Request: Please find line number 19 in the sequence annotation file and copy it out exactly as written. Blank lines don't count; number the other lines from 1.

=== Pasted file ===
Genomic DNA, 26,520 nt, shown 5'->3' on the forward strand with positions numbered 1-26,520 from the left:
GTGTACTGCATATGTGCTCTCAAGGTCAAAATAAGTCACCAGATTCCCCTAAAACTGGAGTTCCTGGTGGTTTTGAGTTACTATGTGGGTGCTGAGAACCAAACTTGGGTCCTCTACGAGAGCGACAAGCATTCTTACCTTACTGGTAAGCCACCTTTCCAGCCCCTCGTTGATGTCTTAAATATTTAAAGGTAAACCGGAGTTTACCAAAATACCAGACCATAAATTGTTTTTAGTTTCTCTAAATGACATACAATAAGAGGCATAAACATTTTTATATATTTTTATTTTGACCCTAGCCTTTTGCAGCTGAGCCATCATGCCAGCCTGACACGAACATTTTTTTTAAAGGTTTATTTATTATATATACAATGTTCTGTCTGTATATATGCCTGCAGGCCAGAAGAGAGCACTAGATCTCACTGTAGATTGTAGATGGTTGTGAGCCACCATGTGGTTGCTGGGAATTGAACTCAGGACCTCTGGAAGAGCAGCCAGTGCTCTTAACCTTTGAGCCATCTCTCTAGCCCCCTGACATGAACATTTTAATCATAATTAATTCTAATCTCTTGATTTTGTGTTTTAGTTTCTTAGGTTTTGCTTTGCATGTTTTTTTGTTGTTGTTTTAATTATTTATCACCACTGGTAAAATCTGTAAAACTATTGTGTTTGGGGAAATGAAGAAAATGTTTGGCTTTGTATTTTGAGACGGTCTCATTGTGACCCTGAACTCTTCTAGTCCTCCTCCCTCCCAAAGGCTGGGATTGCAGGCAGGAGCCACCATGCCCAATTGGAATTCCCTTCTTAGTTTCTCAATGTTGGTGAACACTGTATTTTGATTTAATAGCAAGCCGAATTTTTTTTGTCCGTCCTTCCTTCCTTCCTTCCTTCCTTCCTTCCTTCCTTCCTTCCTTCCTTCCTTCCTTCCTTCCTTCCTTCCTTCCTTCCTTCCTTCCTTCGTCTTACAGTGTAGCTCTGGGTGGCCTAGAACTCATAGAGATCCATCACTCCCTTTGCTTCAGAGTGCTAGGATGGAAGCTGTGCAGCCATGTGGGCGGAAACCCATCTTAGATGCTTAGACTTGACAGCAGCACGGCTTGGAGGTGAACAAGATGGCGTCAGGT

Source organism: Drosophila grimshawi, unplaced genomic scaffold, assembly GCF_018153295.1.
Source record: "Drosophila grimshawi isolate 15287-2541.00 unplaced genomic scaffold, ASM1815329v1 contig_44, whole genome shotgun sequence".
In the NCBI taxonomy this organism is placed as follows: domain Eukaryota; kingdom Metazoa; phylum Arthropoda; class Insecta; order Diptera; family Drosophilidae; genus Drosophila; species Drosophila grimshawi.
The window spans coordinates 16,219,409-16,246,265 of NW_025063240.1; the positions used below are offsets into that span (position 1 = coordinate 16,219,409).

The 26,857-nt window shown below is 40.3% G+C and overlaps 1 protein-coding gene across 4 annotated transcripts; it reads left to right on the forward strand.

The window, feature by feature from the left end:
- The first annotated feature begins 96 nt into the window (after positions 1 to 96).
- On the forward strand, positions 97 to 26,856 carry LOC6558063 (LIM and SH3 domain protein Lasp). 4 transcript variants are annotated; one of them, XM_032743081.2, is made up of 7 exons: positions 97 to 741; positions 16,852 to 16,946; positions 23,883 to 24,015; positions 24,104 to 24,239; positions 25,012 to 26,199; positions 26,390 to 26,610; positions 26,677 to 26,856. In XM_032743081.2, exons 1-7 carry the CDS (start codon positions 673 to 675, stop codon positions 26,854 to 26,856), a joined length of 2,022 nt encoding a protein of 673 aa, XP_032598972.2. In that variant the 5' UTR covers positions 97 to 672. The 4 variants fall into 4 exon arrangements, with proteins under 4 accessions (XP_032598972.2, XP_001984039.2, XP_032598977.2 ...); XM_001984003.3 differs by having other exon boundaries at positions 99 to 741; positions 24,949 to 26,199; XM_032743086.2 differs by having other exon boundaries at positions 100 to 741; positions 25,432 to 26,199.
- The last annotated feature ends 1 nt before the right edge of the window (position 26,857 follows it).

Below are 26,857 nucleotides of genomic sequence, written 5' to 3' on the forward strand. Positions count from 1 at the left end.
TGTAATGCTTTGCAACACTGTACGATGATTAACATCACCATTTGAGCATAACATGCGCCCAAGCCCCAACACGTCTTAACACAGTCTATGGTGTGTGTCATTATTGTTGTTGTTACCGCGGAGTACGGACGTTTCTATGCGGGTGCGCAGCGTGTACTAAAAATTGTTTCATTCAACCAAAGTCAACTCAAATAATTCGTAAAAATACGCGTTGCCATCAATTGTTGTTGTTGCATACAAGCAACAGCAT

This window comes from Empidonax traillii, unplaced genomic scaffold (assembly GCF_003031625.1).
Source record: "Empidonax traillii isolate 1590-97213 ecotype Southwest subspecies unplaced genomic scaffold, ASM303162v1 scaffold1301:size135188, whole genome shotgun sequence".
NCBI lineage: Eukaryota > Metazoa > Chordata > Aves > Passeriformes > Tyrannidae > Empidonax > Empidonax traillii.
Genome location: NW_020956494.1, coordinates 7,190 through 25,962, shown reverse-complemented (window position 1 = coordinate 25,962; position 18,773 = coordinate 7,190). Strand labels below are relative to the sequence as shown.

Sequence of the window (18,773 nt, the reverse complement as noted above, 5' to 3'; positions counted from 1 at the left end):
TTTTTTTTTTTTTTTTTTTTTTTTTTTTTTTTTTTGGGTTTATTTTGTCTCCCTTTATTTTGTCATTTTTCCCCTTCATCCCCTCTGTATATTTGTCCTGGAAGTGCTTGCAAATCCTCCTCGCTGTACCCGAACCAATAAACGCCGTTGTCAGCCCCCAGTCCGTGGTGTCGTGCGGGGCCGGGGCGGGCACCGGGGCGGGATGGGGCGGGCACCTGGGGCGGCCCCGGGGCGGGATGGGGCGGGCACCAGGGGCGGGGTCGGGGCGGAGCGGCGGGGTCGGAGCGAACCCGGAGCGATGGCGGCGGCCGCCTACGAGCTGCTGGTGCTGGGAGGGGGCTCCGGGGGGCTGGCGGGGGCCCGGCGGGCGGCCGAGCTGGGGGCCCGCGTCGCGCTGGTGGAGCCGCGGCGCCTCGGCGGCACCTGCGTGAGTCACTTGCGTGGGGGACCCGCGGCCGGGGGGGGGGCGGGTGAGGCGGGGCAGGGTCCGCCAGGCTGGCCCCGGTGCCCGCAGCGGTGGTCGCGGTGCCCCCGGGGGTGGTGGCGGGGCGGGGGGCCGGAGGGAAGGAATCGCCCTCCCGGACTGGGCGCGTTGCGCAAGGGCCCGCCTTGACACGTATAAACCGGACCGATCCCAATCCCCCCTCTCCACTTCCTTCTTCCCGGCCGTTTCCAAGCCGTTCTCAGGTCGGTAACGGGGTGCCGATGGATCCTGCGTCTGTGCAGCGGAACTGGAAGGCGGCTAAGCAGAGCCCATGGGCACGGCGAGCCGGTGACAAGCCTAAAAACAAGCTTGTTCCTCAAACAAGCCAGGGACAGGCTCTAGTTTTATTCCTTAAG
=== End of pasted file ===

TTTTTTTTTTTTTTTTTTTTTTTTTTTTTTTTTTTGGGTTTATTTTGTCTCCCTTTATTTTGTCATTTTTCCCCTTCATCCCCTCTGTATATTTGTCCTGGAAGTGCTTGCAAATCCTCCTCGCTGTACCCGAACCAATAAACGCCGTTGTCAGCCCCCAGTCCGTGGTGTCGTGCGGGGCCGGGGCGGGCACCGGGGCGGGATGGGGCGGGCACCTGGGGCGGCCCCGGGGCGGGATGGGGCGGGCACCAGGGGCGGGGTCGGGGCGGAGCGGCGGGGTCGGAGCGAACCCGGAGCGATGGCGGCGGCCGCCTACGAGCTGCTGGTGCTGGGAGGGGGCTCCGGGGGGCTGGCGGGGGCCCGGCGGGCGGCCGAGCTGGGGGCCCGCGTCGCGCTGGTGGAGCCGCGGCGCCTCGGCGGCACCTGCGTGAGTCACTTGCGTGGGGGACCCGCGGCCGGGGGGGGGGCGGGTGAGGCGGGGCAGGGTCCGCCAGGCTGGCCCCGGTGCCCGCAGCGGTGGTCGCGGTGCCCCCGGGGGTGGTGGCGGGGCGGGGGGCCGGAGGGAAGGAATCGCCCTCCCGGACTGGGCGCGTTGCGCAAGGGCCCGCCTTGACACGTATAAACCGGACCGATCCCAATCCCCCCTCTCCACTTCCTTCTTCCCGGCCGTTTCCAAGCCGTTCTCAGGTCGGTAACGGGGTGCCGATGGATCCTGCGTCTGTGCAGCGGAACTGGAAGGCGGCTAAGCAGAGCCCATGGGCACGGCGAGCCGGTGACAAGCCTAAAAACAAGCTTGTTCCTCAAACAAGCCAGGGACAGGCTCTAGTTTTATTCCTTAAG